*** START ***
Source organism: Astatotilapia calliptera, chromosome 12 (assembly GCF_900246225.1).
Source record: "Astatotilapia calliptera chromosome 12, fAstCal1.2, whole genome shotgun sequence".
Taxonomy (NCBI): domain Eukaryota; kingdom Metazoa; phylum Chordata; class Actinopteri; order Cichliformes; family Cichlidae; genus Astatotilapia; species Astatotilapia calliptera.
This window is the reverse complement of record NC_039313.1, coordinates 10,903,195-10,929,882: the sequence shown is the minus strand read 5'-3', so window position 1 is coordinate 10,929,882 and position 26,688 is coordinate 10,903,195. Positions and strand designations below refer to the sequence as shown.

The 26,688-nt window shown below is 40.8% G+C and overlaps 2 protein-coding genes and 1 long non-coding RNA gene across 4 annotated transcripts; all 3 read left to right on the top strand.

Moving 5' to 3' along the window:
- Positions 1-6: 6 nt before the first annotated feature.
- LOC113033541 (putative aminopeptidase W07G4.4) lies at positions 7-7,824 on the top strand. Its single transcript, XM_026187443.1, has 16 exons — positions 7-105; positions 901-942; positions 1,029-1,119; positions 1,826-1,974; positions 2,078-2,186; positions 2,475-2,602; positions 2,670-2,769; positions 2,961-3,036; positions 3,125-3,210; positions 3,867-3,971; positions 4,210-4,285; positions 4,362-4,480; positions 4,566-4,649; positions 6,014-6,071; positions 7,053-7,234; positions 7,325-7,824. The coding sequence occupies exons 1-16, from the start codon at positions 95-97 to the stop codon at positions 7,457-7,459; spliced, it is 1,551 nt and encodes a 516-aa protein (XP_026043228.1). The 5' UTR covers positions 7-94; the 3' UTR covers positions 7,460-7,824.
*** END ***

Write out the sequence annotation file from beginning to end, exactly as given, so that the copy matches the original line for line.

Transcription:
Source organism: Astatotilapia calliptera, chromosome 12 (assembly GCF_900246225.1).
Source record: "Astatotilapia calliptera chromosome 12, fAstCal1.2, whole genome shotgun sequence".
Taxonomy (NCBI): domain Eukaryota; kingdom Metazoa; phylum Chordata; class Actinopteri; order Cichliformes; family Cichlidae; genus Astatotilapia; species Astatotilapia calliptera.
This window is the reverse complement of record NC_039313.1, coordinates 10,903,195-10,929,882: the sequence shown is the minus strand read 5'-3', so window position 1 is coordinate 10,929,882 and position 26,688 is coordinate 10,903,195. Positions and strand designations below refer to the sequence as shown.

The 26,688-nt window shown below is 40.8% G+C and overlaps 2 protein-coding genes and 1 long non-coding RNA gene across 4 annotated transcripts; all 3 read left to right on the top strand.

Moving 5' to 3' along the window:
- Positions 1-6: 6 nt before the first annotated feature.
- LOC113033541 (putative aminopeptidase W07G4.4) lies at positions 7-7,824 on the top strand. Its single transcript, XM_026187443.1, has 16 exons — positions 7-105; positions 901-942; positions 1,029-1,119; positions 1,826-1,974; positions 2,078-2,186; positions 2,475-2,602; positions 2,670-2,769; positions 2,961-3,036; positions 3,125-3,210; positions 3,867-3,971; positions 4,210-4,285; positions 4,362-4,480; positions 4,566-4,649; positions 6,014-6,071; positions 7,053-7,234; positions 7,325-7,824. The coding sequence occupies exons 1-16, from the start codon at positions 95-97 to the stop codon at positions 7,457-7,459; spliced, it is 1,551 nt and encodes a 516-aa protein (XP_026043228.1). The 5' UTR covers positions 7-94; the 3' UTR covers positions 7,460-7,824.